U.S. GBC Federal Summit convened
U.S. Green Building Council 2009 Federal Summit convened May 14 in Washington, D.C.
The U.S. Green Building Council's annual Federal Summit convened May 14 for a daylong exchange of ideas on how to best meet the goals of increased sustainability in existing buildings and communities to significantly impact the environment and economy.
High level officials from throughout the federal sector, including Senior White House Advisor Nancy Sutley, Chair of the White House Council on Environmental Quality, discussed topics such as leveraging the American Recovery and Reinvestment Act to achieve environmental goals, implementing technical solutions to meet the energy efficiency goals set out in Energy Independence and Security Act, and updates on LEED and other U.S. GBC activities. The summit took place at the Ronald Reagan Building & International Trade Center in Washington, D.C.
The U.S. GBC 2009 Federal Summit provided a forum for discussing global climate change and energy dependence, and for keeping government leaders abreast of emergent green building initiatives, tools, and technologies. This full-day event will also include the latest updates on the launch of LEED Version 3 and other U.S. GBC green building programs.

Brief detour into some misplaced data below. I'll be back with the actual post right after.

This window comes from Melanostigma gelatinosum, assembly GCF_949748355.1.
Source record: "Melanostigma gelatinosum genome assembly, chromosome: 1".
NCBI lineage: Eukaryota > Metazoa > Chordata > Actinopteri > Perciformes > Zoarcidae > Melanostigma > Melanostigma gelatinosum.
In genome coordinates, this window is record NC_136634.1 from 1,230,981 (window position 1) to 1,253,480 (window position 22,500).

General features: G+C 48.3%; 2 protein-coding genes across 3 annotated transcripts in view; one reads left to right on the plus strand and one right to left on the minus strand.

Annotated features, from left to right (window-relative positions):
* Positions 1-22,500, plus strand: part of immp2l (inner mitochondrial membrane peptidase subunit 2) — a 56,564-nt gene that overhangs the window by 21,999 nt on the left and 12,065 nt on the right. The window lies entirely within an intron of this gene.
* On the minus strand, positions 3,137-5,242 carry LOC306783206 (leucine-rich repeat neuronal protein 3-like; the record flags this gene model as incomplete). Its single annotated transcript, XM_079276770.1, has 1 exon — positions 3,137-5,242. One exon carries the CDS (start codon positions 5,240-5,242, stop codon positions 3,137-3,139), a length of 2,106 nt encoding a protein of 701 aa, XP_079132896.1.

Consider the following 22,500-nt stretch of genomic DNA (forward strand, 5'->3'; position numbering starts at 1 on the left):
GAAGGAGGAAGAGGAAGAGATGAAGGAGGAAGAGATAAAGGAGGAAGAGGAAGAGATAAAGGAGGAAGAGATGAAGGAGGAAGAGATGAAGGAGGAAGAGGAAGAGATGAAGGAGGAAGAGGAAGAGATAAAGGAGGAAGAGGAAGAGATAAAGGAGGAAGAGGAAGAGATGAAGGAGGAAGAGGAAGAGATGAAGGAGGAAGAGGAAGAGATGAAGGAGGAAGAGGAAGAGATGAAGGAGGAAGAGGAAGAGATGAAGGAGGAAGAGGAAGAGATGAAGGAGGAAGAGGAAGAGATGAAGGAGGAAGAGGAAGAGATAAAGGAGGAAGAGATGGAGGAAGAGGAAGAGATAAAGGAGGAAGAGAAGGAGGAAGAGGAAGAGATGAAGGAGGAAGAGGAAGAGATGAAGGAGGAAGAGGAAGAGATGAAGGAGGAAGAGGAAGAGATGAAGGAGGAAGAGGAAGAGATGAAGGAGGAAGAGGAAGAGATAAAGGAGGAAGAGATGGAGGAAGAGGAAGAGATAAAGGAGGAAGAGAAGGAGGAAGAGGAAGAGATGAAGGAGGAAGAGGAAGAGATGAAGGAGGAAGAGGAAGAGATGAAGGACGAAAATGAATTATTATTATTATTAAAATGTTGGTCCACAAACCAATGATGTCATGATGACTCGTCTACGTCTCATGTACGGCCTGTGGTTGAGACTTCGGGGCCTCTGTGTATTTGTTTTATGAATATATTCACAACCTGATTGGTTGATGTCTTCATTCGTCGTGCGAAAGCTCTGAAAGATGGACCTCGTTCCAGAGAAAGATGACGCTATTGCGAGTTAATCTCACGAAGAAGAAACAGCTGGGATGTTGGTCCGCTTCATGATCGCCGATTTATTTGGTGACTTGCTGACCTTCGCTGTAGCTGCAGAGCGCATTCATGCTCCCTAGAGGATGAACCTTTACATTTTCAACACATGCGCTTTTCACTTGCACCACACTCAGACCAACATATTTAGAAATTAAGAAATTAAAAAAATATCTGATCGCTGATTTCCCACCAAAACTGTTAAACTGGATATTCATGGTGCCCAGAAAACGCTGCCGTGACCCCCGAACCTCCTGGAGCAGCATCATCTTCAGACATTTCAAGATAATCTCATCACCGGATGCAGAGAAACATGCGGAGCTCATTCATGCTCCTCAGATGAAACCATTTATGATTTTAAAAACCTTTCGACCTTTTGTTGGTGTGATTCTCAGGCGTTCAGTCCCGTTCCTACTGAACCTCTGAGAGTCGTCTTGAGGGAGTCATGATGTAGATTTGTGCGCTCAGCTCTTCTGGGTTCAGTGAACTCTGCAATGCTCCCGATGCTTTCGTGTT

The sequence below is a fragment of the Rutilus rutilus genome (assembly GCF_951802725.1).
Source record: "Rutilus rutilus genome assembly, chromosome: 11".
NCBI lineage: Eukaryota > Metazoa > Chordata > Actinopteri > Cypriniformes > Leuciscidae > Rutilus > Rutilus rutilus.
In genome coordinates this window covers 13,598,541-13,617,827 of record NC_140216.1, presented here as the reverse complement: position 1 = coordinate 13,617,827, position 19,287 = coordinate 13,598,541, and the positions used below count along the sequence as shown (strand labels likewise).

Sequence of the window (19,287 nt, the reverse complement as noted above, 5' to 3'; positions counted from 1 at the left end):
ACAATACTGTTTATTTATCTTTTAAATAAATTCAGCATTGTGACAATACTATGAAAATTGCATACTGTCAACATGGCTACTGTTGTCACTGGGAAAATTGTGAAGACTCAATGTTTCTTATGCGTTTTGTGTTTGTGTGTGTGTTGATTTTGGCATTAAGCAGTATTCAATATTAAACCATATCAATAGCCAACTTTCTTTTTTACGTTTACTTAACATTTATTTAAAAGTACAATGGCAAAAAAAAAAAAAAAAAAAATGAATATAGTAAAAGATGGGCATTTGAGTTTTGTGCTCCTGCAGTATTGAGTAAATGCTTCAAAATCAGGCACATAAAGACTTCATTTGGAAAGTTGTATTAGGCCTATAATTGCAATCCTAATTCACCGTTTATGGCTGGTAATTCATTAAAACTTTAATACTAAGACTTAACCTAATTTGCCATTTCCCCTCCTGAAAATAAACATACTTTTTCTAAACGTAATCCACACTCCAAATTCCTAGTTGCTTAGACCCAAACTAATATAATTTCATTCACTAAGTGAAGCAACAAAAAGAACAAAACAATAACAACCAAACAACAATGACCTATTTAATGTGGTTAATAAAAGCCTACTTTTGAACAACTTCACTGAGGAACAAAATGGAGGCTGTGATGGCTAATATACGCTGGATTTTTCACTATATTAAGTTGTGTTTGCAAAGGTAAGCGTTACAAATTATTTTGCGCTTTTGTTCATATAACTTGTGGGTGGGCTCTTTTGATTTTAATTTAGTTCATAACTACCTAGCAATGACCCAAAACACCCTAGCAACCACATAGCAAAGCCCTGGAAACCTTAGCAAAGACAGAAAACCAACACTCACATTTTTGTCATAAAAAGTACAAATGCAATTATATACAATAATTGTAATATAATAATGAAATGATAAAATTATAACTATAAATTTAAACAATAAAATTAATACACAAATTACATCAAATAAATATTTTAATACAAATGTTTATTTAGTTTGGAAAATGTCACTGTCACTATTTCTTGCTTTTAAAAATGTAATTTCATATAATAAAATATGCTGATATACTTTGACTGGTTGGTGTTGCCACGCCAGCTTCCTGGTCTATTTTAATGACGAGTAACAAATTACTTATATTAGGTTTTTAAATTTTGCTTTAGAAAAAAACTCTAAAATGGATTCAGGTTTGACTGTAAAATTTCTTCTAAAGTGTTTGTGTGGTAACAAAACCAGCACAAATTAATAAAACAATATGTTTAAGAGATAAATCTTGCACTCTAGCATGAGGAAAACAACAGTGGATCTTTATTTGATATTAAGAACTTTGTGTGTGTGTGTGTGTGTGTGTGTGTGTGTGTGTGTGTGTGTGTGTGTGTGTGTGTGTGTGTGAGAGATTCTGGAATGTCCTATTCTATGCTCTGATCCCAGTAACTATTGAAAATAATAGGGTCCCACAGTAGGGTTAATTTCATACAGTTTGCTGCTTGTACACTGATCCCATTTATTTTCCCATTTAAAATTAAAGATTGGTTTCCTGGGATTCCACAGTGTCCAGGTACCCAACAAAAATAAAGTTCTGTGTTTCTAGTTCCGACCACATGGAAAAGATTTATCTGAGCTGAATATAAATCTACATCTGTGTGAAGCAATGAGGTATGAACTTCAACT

Buildings in the United States are responsible for 39% of CO 2 emissions, 40% of energy consumption, 13% water consumption, and 15% of GDP per year, making green building a source of significant economic and environmental opportunity. Greater building efficiency can meet 85% of future U.S. demand for energy, and a national commitment to green building has the potential to generate 2.5 million American jobs.
The 2009 Federal Summit marks the launch of U.S. GBC's new Federal Green Building Leadership Award program. For nearly a decade, the federal government has pioneered the use of LEED and innovative green building initiatives to lead by example in advancing the sustainability of the built environment. Kevin Kampshcroer, Acting Director, Office of Federal High-Performance Green Buildings for the U.S. General Services Administration, and Mark Ginsburg, Senior Executive, Energy Efficiency and Renewable Energy for the U.S. Dept. of Energy, were recognized for their outstanding leadership in and dedication to green building.
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2012 Salary Survey
In a year when manufacturing continued to lead the economic rebound, it makes sense that plant manager bonuses rebounded. Plant Engineering’s annual Salary Survey shows both wages and bonuses rose in 2012 after a retreat the year before.
Average salary across all job titles for plant floor management rose 3.5% to $95,446, and bonus compensation jumped to $15,162, a 4.2% increase from the 2010 level and double the 2011 total, which showed a sharp drop in bonus.